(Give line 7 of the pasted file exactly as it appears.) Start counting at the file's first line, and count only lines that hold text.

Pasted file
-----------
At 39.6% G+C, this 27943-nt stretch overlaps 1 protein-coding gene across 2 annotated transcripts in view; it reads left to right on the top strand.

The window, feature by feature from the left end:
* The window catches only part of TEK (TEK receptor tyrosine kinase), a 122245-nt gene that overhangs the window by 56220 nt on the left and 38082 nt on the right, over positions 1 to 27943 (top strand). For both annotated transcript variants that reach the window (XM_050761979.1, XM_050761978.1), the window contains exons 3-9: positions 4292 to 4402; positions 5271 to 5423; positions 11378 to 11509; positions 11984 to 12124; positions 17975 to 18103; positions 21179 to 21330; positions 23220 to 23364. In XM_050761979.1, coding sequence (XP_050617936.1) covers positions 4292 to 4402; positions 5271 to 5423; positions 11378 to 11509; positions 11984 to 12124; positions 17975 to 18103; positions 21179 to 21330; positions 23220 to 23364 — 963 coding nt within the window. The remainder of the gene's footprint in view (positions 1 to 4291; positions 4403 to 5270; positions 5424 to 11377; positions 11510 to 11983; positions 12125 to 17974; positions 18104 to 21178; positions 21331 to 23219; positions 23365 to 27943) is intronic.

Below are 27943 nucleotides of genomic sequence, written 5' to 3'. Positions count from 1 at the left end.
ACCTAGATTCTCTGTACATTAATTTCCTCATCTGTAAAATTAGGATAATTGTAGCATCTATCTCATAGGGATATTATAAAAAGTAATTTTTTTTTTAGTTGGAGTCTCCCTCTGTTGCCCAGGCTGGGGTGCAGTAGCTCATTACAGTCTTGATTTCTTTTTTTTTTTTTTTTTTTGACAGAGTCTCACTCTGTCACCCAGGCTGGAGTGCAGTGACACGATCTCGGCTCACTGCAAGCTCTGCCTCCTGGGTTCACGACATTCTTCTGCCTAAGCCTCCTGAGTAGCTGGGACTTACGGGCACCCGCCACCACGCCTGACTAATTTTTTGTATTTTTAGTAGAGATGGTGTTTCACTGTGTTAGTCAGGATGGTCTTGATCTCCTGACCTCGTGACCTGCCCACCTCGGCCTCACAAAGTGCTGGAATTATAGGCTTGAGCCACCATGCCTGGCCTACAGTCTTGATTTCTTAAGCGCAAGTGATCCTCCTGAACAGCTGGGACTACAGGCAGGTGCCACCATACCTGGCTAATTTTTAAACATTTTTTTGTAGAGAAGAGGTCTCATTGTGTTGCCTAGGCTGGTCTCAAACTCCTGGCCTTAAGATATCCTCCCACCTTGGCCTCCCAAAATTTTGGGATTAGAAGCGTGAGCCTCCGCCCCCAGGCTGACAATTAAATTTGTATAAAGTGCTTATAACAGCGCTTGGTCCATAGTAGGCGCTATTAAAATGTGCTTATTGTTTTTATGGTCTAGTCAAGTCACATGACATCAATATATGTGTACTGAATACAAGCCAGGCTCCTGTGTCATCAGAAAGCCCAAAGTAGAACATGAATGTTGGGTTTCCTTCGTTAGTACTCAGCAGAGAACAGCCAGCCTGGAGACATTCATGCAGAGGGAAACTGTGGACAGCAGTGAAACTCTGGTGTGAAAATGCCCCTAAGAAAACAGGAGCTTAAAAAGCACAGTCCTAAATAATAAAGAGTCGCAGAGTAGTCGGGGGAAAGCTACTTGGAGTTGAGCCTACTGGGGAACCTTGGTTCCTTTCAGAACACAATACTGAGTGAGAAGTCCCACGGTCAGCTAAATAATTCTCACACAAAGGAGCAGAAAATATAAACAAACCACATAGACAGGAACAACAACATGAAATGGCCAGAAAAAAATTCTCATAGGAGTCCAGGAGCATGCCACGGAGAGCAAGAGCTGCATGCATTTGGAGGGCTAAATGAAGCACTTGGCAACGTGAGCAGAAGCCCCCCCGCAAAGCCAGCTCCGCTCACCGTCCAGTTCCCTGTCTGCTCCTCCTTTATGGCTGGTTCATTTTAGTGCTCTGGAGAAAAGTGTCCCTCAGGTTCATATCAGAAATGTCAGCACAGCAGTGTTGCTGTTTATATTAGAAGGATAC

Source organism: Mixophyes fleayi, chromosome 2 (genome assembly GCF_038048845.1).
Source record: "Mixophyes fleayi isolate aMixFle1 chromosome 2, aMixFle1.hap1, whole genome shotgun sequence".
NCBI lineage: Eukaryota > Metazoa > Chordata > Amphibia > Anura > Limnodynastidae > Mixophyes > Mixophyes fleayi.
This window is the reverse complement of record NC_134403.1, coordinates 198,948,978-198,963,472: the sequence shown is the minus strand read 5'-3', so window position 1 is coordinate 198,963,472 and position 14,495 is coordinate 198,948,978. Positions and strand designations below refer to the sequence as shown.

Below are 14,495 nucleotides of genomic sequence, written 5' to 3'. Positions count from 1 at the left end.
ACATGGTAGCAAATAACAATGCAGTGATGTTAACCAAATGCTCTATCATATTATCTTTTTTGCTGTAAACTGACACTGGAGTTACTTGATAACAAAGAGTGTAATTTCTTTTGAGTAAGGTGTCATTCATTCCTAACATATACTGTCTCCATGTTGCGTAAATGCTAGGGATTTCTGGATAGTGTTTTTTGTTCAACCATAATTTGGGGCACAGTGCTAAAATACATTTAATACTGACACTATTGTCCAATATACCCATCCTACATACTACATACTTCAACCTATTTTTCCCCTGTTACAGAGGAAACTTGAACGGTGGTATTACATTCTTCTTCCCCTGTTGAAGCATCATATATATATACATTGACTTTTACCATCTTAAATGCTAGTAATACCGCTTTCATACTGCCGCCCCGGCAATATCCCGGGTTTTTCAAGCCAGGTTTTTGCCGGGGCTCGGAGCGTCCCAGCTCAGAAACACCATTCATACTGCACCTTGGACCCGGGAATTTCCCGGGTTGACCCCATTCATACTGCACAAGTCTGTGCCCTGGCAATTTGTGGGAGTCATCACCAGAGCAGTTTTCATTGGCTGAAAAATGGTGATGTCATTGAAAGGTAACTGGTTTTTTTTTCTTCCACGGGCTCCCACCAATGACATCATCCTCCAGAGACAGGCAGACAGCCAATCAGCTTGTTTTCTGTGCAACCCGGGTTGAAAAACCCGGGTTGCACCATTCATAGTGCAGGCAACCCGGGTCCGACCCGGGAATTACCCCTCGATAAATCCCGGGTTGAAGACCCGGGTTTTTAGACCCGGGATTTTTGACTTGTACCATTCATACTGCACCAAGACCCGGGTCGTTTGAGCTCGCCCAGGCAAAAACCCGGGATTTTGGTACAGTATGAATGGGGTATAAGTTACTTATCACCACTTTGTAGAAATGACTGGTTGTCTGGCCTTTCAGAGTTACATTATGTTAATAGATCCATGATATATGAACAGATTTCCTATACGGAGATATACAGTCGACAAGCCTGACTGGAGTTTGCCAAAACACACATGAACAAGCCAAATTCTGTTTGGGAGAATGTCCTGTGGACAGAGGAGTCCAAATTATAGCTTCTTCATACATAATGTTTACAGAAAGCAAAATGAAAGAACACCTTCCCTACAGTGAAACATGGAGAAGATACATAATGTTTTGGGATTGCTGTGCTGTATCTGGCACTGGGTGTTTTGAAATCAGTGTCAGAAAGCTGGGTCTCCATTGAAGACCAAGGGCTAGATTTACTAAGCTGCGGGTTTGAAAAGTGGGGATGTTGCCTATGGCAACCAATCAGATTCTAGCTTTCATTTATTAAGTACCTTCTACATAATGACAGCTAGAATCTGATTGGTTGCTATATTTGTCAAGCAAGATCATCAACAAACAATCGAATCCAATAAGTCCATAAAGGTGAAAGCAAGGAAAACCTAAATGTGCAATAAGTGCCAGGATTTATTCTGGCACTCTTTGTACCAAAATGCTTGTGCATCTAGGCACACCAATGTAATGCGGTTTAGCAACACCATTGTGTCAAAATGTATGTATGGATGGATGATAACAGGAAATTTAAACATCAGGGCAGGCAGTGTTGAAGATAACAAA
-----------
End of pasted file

Source record: "Mixophyes fleayi isolate aMixFle1 chromosome 2, aMixFle1.hap1, whole genome shotgun sequence".